Publications

Advances in quantifying power plant CO2 emissions with OCO-2

Published in Remote Sensing of Environment, 2021

We present CO2 emission estimates for twenty power plants and related facilities in the United States, India, South Africa, Poland, Russia and South Korea, derived from space-based CO2 observations from NASAs Orbiting Carbon Observatory 2 (OCO-2) satellite. Improvements to OCO-2 data quality and to our methodology yield improved results relative to earlier work. These new results include emission quantification for both larger and smaller power plants, the first power plant emission estimate based on ocean glint data and emissions from a small city with multiple industrial facilities. CO2 emission estimates are compared against reported facility emissions where available, including high temporal resolution data for the eight US sites. The difference with respect to reported values for the US sites ranges from 1.4% to 26.7%, with a mean of 15.1%, although the estimated emission sum for all US sites is within 0.8% of the reported value, suggesting the errors are largely random. This finding reinforces the importance of revisit rate for future space-based emission monitoring systems and furthermore confirms that making multiple overpasses of a power plant can reduce errors to an accuracy useful to support climate policy.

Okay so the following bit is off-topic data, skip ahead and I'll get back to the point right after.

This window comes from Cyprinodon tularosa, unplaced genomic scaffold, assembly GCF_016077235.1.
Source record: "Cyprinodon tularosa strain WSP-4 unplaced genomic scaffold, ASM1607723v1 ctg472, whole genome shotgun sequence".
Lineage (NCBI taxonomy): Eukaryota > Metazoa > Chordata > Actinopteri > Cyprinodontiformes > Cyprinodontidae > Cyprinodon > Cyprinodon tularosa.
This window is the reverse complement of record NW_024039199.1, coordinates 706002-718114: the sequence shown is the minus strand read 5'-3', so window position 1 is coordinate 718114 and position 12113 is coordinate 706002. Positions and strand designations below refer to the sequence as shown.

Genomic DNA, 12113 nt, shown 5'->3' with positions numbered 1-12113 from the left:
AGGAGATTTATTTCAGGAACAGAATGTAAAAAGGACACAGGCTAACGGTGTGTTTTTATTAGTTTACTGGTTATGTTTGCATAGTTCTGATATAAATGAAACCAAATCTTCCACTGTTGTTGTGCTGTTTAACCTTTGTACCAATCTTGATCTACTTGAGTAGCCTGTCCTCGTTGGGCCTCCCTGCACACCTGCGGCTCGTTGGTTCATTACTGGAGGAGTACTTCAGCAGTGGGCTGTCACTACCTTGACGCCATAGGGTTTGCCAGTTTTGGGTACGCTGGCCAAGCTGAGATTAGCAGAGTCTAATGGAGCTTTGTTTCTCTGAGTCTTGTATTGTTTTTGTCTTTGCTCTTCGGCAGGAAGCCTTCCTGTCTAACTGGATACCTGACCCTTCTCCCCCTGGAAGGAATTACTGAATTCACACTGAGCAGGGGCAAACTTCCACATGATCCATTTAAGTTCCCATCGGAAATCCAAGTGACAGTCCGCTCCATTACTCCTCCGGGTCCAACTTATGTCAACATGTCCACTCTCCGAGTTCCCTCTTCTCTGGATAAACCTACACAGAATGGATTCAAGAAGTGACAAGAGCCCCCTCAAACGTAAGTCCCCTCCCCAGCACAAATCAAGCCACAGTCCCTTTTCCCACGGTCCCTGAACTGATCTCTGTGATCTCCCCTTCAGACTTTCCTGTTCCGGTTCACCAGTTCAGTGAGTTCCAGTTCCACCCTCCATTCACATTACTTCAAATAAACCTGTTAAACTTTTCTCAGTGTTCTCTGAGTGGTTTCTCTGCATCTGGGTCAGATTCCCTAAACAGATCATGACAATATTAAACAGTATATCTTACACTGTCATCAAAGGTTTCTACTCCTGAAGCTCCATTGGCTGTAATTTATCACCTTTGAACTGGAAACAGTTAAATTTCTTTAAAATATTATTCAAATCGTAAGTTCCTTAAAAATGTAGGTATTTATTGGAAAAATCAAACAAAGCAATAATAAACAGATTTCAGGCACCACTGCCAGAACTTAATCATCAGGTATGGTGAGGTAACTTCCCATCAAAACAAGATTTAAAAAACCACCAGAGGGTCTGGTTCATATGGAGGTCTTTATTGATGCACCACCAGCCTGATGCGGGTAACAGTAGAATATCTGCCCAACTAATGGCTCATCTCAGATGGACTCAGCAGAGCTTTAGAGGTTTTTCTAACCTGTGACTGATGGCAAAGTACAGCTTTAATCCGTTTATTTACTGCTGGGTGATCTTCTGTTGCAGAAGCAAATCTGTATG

Recommended citation: Ray Nassar, Jon-Paul Mastrogiacomo, William Bateman-Hemphill, Callum McCracken, Cameron G. MacDonald, Tim Hill, Christopher W. O Dell, Matthäus Kiel, & David Crisp (2021). Advances in quantifying power plant CO2 emissions with OCO-2. Remote Sensing of Environment, 264, 112579. https://doi.org/10.1016/j.rse.2021.112579

Generalized IBL models for gravity-driven flow over inclined surfaces

Published in Journal of Physics: Conference Series, 2021

In this investigation we propose several generalized first-order integral-boundary-layer (IBL) models to simulate the two-dimensional gravity-driven flow of a thin fluid layer down an incline. Various cases are considered and include: isothermal and non-isothermal flows, flat and wavy bottoms, porous and non-porous surfaces, constant and variable fluid properties, and Newtonian and non-Newtonian fluids. A numerical solution procedure is also proposed to solve the various model equations. Presented here are some results from our numerical experiments. To validate the generalized IBL models comparisons were made with existing results and the agreement was found to be reasonable.

Recommended citation: Serge D’Alessio, Jon-Paul Mastrogiacomo, & Jean-Paul Pascal (2021). J. Phys.: Conf. Ser. 2090 012114 https://doi.org/10.1088/1742-6596/2090/1/012114